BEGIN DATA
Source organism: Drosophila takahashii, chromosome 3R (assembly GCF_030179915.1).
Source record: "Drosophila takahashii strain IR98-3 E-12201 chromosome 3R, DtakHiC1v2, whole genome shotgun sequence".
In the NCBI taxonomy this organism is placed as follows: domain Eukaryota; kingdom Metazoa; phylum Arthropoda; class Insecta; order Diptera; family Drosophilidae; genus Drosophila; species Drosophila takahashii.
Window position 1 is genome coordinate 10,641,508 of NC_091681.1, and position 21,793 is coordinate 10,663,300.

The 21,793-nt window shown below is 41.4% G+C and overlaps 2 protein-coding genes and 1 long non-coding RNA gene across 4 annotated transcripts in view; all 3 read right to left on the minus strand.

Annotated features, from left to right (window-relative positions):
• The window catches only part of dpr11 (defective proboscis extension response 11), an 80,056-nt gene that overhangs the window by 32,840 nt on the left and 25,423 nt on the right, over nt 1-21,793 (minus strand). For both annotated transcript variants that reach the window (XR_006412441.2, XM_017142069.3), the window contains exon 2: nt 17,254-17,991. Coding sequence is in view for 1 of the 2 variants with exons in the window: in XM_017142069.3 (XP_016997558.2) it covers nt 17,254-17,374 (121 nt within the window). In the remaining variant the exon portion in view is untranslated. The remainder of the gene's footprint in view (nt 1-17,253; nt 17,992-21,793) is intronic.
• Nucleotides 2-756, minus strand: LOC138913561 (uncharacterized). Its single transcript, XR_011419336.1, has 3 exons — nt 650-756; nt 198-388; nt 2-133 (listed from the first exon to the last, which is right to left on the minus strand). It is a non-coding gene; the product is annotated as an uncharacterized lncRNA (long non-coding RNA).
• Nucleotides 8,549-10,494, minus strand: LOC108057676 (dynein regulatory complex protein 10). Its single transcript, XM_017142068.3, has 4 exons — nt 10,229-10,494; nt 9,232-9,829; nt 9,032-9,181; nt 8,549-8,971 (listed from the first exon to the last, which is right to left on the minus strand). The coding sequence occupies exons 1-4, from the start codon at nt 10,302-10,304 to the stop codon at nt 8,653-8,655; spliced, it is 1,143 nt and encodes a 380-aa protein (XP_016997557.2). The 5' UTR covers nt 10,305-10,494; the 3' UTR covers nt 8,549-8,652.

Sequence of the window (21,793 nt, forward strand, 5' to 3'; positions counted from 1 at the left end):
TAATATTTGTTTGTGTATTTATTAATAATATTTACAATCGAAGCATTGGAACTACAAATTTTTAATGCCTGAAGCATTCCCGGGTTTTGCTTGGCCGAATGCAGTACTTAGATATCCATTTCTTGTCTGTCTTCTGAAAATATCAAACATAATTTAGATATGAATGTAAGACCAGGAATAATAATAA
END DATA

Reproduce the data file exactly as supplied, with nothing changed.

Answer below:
Source organism: Drosophila takahashii, chromosome 3R (assembly GCF_030179915.1).
Source record: "Drosophila takahashii strain IR98-3 E-12201 chromosome 3R, DtakHiC1v2, whole genome shotgun sequence".
In the NCBI taxonomy this organism is placed as follows: domain Eukaryota; kingdom Metazoa; phylum Arthropoda; class Insecta; order Diptera; family Drosophilidae; genus Drosophila; species Drosophila takahashii.
Window position 1 is genome coordinate 10,641,508 of NC_091681.1, and position 21,793 is coordinate 10,663,300.

The 21,793-nt window shown below is 41.4% G+C and overlaps 2 protein-coding genes and 1 long non-coding RNA gene across 4 annotated transcripts in view; all 3 read right to left on the minus strand.

Annotated features, from left to right (window-relative positions):
• The window catches only part of dpr11 (defective proboscis extension response 11), an 80,056-nt gene that overhangs the window by 32,840 nt on the left and 25,423 nt on the right, over nt 1-21,793 (minus strand). For both annotated transcript variants that reach the window (XR_006412441.2, XM_017142069.3), the window contains exon 2: nt 17,254-17,991. Coding sequence is in view for 1 of the 2 variants with exons in the window: in XM_017142069.3 (XP_016997558.2) it covers nt 17,254-17,374 (121 nt within the window). In the remaining variant the exon portion in view is untranslated. The remainder of the gene's footprint in view (nt 1-17,253; nt 17,992-21,793) is intronic.
• Nucleotides 2-756, minus strand: LOC138913561 (uncharacterized). Its single transcript, XR_011419336.1, has 3 exons — nt 650-756; nt 198-388; nt 2-133 (listed from the first exon to the last, which is right to left on the minus strand). It is a non-coding gene; the product is annotated as an uncharacterized lncRNA (long non-coding RNA).
• Nucleotides 8,549-10,494, minus strand: LOC108057676 (dynein regulatory complex protein 10). Its single transcript, XM_017142068.3, has 4 exons — nt 10,229-10,494; nt 9,232-9,829; nt 9,032-9,181; nt 8,549-8,971 (listed from the first exon to the last, which is right to left on the minus strand). The coding sequence occupies exons 1-4, from the start codon at nt 10,302-10,304 to the stop codon at nt 8,653-8,655; spliced, it is 1,143 nt and encodes a 380-aa protein (XP_016997557.2). The 5' UTR covers nt 10,305-10,494; the 3' UTR covers nt 8,549-8,652.

Sequence of the window (21,793 nt, forward strand, 5' to 3'; positions counted from 1 at the left end):
TAATATTTGTTTGTGTATTTATTAATAATATTTACAATCGAAGCATTGGAACTACAAATTTTTAATGCCTGAAGCATTCCCGGGTTTTGCTTGGCCGAATGCAGTACTTAGATATCCATTTCTTGTCTGTCTTCTGAAAATATCAAACATAATTTAGATATGAATGTAAGACCAGGAATAATAATAA